Quinoa, millet, wheat, rice, wild rice, barley etc, etc…You hear about all these grain choices, but you are left wondering what grain to eat.
The grain that typically “comforts you”, the one that your native cuisine uses heavily, would have been based on climatic conditions in your hometown. For e.g., the hot, wet regions like Southern India usually grew rice, while wheat was hardier and grew in colder regions up north. The Inca warriors ate quinoa, while the Mexicans made tortillas from corn. But now, with globalization, most people living in major cities have access to many types of grains. But that begs the question, which grain should you choose?
Instead of randomly picking and choosing grains to eat, let us use well-researched numbers as our guide.
The whole grain council* has published the amount of protein in each grain. The protein content in descending order are:
Now, let us look at the fiber content in each grain sorted in descending order.
Observe the values carefully. Wheat has more than double the protein and fiber content of rice.
It does not make a difference for a day or two, but on a daily basis those nutrients add up. Now, I don’t mean to say, we should all quit rice from our diets. That would be injustice to the wonderful recipes that can accomplished using rice. However, knowing about some of the disadvantages of rice can motivate you to try other grains more frequently.
Barley has an amazing fiber content, which you will quickly realize if you eat a bowl of barley in the morning for breakfast. It will sit in your stomach for hours together. It is said that Roman gladiators were referred as hordearii, literally meaning “barley men”.
Quinoa and wild rice can be expensive, ranging from $4-$6/lb respectively. But, if budget is a constraint, you can easily get similar protein/fiber combo from the considerably cheaper wheat or oats.
Now, let us look at the glycemic index of different grains published by Harvard Health*. If you are diabetic, or pre-diabetic, you want to eat grains that have a low glycemic index. The higher the glycemic index, the more quickly the grains get absorbed into the blood stream, causing your insulin levels to shoot up. It is not surprising that rice is on the bottom of the list, considering that glycemic index, among other factors, depend on the protein and fiber content of the grain.
The glycemic index in ascending order are (remember lower is better):
Adding fat and fiber to your meal with grains will also reduce the glycemic index of the meal. Watch this video to know more about glycemic index and play with different aspects of your meal to decrease its effect on your body.
Should I go grain-free?
The popular paleo diet recommends avoiding grains due to its increased load on the pancreas and making one insulin dependent. While the science behind it, that grains act pretty much the same as complex sugars is true, substituting all your grains with meat and animal products may not be the answer for everyone. 4 billion people in this planet rely on rice, wheat or maize as their staple food*.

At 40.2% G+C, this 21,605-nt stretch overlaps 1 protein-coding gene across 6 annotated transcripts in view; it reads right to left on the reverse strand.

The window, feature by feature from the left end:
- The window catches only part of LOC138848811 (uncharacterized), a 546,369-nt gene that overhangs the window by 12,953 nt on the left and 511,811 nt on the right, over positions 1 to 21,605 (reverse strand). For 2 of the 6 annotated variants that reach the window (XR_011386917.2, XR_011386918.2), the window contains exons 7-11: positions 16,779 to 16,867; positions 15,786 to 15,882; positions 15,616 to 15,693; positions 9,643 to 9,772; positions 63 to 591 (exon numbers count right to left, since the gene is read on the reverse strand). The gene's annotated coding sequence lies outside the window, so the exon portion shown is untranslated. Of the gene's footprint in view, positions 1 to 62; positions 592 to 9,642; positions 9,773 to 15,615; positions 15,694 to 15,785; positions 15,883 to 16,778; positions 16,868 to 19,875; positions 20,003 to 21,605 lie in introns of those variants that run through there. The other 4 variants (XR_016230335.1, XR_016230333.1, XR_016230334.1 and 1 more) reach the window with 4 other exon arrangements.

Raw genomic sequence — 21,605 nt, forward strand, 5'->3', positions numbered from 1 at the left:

In a grain dependent culture, like India, it is also not practical to replace centuries of wonderful traditional recipes like idli, dosa, chappathi, kitchdi, etc with bacon and hot dogs. Getting 4 billion people to eat more meat is not sustainable for the planet on a long term basis as well. The long term impact of excessive animal products to your diet also has its own detrimental effect on health.
Eating well on a grain based diet
There are plenty of corrections we can do to our diet to help our health get back on track.
- Tinker around with these grains. Each one has its own special culinary superpower. For e.g., barley makes a great porridge, while quinoa fluffs up nicely and works great in stir-fry as a rice substitute. Bulgur is such a nutritional powerhouse, yet it cooks up super quickly making it an excellent candidate for upma’s and kichdis.
- Let us talk rice. As an Indian, it is hard for me to give up rice. But, rice scores badly when you look at fiber, protein and glycemic index levels. So, what can one do? – Eat smaller portions of rice. The Japanese eat only one small cup of white rice with every meal. However, the amount of sides in protein and vegetables far exceed the quantity of rice they consume. Adding plenty of vegetables, both raw and cooked will decrease the net glycemic load on your body for that meal.
- Root for continuous and slow and steady improvements. When I first cooked a bowl of quinoa to eat with the traditional sambhar, my mom who is very open-minded tried it without complaints. However, at the end of the meal, she quietly stated, “It is still not as satisfying or the same as eating with white rice.” A few months later, she now cooks her very own bowl of millet everywhere she goes. I am in awe of her willing to make changes to her diet based on scientific information at the age of 64. …..How about you?
Do you want to know why parboiled rice has such a low GI? And what the heck is the difference between bulgur and cracked wheat? Do these questions keep you up at night or is it just me? 🙂 …. Please post your comments and questions below.
The Atlas of FOOD Who Eats What, Where and Why by Erik Millstone, Tim Lang
This article is from my original article on LinkedIN